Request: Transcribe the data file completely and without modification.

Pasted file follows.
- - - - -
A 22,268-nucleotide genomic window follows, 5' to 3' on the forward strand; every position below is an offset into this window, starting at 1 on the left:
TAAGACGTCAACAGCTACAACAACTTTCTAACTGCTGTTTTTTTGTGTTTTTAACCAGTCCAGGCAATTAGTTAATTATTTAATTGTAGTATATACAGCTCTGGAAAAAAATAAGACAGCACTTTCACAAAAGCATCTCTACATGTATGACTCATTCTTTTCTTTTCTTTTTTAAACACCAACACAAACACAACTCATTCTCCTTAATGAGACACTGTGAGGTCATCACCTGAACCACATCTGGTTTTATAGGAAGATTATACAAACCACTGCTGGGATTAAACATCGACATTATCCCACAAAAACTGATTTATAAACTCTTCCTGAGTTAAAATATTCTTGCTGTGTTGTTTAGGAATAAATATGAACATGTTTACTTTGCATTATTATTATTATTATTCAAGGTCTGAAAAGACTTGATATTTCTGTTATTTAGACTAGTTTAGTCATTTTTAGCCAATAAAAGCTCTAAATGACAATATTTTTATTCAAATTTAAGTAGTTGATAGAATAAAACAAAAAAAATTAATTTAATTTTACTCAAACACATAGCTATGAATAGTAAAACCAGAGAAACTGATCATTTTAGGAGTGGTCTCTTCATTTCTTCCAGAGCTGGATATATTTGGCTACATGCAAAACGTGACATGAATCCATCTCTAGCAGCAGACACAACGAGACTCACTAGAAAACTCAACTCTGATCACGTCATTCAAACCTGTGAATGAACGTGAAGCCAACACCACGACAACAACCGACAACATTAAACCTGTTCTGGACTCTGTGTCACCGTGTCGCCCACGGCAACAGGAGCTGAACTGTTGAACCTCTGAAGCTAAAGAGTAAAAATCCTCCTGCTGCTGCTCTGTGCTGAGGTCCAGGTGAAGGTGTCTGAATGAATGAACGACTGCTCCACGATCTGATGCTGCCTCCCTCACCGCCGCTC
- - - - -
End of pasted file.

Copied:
A 22,268-nucleotide genomic window follows, 5' to 3' on the forward strand; every position below is an offset into this window, starting at 1 on the left:
TAAGACGTCAACAGCTACAACAACTTTCTAACTGCTGTTTTTTTGTGTTTTTAACCAGTCCAGGCAATTAGTTAATTATTTAATTGTAGTATATACAGCTCTGGAAAAAAATAAGACAGCACTTTCACAAAAGCATCTCTACATGTATGACTCATTCTTTTCTTTTCTTTTTTAAACACCAACACAAACACAACTCATTCTCCTTAATGAGACACTGTGAGGTCATCACCTGAACCACATCTGGTTTTATAGGAAGATTATACAAACCACTGCTGGGATTAAACATCGACATTATCCCACAAAAACTGATTTATAAACTCTTCCTGAGTTAAAATATTCTTGCTGTGTTGTTTAGGAATAAATATGAACATGTTTACTTTGCATTATTATTATTATTATTCAAGGTCTGAAAAGACTTGATATTTCTGTTATTTAGACTAGTTTAGTCATTTTTAGCCAATAAAAGCTCTAAATGACAATATTTTTATTCAAATTTAAGTAGTTGATAGAATAAAACAAAAAAAATTAATTTAATTTTACTCAAACACATAGCTATGAATAGTAAAACCAGAGAAACTGATCATTTTAGGAGTGGTCTCTTCATTTCTTCCAGAGCTGGATATATTTGGCTACATGCAAAACGTGACATGAATCCATCTCTAGCAGCAGACACAACGAGACTCACTAGAAAACTCAACTCTGATCACGTCATTCAAACCTGTGAATGAACGTGAAGCCAACACCACGACAACAACCGACAACATTAAACCTGTTCTGGACTCTGTGTCACCGTGTCGCCCACGGCAACAGGAGCTGAACTGTTGAACCTCTGAAGCTAAAGAGTAAAAATCCTCCTGCTGCTGCTCTGTGCTGAGGTCCAGGTGAAGGTGTCTGAATGAATGAACGACTGCTCCACGATCTGATGCTGCCTCCCTCACCGCCGCTC